Attributes Developed
001 Understand the dynamics of astronomical and satellite systems.  KC
002 Appreciate how coordinates, lengths and intervals are transformed in special relativity and how this differs from the Newtonian/Galilean view.  KC
003 Appreciate why and how Einstein was led to the conclusion that nothing can travel faster than light and how the constancy of the speed of light led to a revolution in our concepts of space and time KC
004 Be able to transform velocities from one inertial frame to another and calculate relativistic masses, energies and momenta. KC
005 Have a basic feel for how gravity affects space and time in Einstein's general theory of relativity, but without any rigorous mathematics. KC
006 Be able to apply this knowledge to an understanding of cosmological models and models of the solar system. KC

Attributes Developed

C - Cognitive/analytical

K - Subject knowledge

T - Transferable skills

P - Professional/Practical skills

Methods of Teaching / Learning

The learning and teaching strategy is designed to:

  • equip students with subject knowledge

  • develop skills in applying subject knowledge to physical situations

  • enable students to tackle unseen problems in astronomy, astrophysics and cosmology

  • develop communication skills


The learning and teaching methods include:

  • Lectures and large group tutorial classes 

  • small group tutorials

Indicated Lecture Hours (which may also include seminars, tutorials, workshops and other contact time) are approximate and may include in-class tests where one or more of these are an assessment on the module. In-class tests are scheduled/organised separately to taught content and will be published on to student personal timetables, where they apply to taken modules, as soon as they are finalised by central administration. This will usually be after the initial publication of the teaching timetable for the relevant semester.

Reading list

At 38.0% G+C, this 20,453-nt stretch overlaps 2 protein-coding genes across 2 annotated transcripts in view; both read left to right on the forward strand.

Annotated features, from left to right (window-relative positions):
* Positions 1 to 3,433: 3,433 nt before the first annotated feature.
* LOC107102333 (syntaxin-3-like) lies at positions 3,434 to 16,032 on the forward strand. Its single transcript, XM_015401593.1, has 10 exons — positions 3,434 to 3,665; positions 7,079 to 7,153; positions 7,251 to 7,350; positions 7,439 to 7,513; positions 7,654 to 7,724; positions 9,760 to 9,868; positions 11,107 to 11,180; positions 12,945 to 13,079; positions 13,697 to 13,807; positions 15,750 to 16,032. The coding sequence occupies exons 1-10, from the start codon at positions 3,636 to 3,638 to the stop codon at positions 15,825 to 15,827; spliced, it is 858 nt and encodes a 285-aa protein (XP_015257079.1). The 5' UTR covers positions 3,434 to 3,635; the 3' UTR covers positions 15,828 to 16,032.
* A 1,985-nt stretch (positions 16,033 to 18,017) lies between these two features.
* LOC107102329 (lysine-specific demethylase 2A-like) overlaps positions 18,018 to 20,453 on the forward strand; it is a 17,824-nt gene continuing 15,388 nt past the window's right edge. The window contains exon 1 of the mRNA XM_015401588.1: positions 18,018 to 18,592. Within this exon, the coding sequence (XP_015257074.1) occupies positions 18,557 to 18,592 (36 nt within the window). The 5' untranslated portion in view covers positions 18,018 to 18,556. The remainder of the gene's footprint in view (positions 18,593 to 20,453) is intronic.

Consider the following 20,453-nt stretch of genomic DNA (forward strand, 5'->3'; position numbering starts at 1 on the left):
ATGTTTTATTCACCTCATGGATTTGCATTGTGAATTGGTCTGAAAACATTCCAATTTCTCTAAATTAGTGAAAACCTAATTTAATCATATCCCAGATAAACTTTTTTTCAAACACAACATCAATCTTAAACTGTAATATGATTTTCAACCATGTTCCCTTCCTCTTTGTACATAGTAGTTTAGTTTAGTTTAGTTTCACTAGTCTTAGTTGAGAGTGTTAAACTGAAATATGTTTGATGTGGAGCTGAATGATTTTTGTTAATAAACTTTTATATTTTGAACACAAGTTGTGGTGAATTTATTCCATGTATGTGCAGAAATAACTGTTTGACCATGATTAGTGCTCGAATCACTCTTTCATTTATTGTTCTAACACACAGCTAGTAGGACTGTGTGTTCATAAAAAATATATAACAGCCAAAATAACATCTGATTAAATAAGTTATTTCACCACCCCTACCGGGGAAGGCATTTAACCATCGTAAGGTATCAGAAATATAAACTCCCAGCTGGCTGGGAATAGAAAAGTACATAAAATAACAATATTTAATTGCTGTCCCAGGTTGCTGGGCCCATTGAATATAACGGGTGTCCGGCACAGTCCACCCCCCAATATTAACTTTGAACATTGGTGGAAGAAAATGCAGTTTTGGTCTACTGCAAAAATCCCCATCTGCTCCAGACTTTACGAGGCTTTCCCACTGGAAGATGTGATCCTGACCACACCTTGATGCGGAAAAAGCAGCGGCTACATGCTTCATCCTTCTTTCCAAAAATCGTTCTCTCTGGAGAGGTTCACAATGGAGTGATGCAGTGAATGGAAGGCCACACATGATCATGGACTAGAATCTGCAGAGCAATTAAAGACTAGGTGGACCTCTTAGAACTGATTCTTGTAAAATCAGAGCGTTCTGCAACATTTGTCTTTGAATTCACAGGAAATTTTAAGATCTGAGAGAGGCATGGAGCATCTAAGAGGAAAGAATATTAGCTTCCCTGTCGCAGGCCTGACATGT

Upon accessing the reading list, please search for the module using the module code: PHY1037

Other information

The School of Mathematics and Physics is committed to developing graduates with strengths in Employability, Digital Capabilities, Global and Cultural Capabilities, Sustainability, and Resourcefulness and Resilience. This module is designed to allow students to develop knowledge, skills, and capabilities in the following areas:

Global and Cultural Capabilities The module includes a first week of lectures on the history of astronomy, highlighting the contributions to the field from other cultures and civilizations throughout history, from the Greeks to the Indians and Egyptians to the medieval Islamic Empire, thus moving away from the Eurocentric picture of the development of science.  This will help increase awareness that scientific knowledge is not owned by any one culture or race, but a global pursuit. Through these lectures, students are encouraged to diversify their knowledge and reflect upon their experiences as a physicist and in education. hey will also be required to write an essay on a subject of their choice relating to the history of astronomy, which gives them an opportunity to focus on a period, culture or person from history that they can relate to. For example, often the female students will pick a female scientist who will likely not have received the recognition she deserves. 

Resourcefulness and Resilience Students are introduced to problem solving both individually in the assessed coursework and as groups in who class tutorial sessions and small-group tutorials. A key aim of the module is to show how the techniques developed here can be applied to a wide range of physics phenomena and real-world examples.

Employability The module introduces first year students to the numerate and logical problem solving skills as well as rational arguments - often to explain and understand counter intuitive and features of the universe that are part of the general training of all scientists and which make physics graduates so sought after in so many careers.


Programmes this module appears in

Programme Semester Classification Qualifying conditions
Physics BSc (Hons) 2 Compulsory A weighted aggregate mark of 40% is required to pass the module
Physics with Astronomy BSc (Hons) 2 Compulsory A weighted aggregate mark of 40% is required to pass the module
Physics with Nuclear Astrophysics BSc (Hons) 2 Compulsory A weighted aggregate mark of 40% is required to pass the module
Physics with Quantum Computing BSc (Hons) 2 Compulsory A weighted aggregate mark of 40% is required to pass the module
Physics with Nuclear Astrophysics MPhys 2 Compulsory A weighted aggregate mark of 40% is required to pass the module
Physics with Astronomy MPhys 2 Compulsory A weighted aggregate mark of 40% is required to pass the module
Physics MPhys 2 Compulsory A weighted aggregate mark of 40% is required to pass the module

Please note that the information detailed within this record is accurate at the time of publishing and may be subject to change. This record contains information for the most up to date version of the programme / module for the 2025/6 academic year.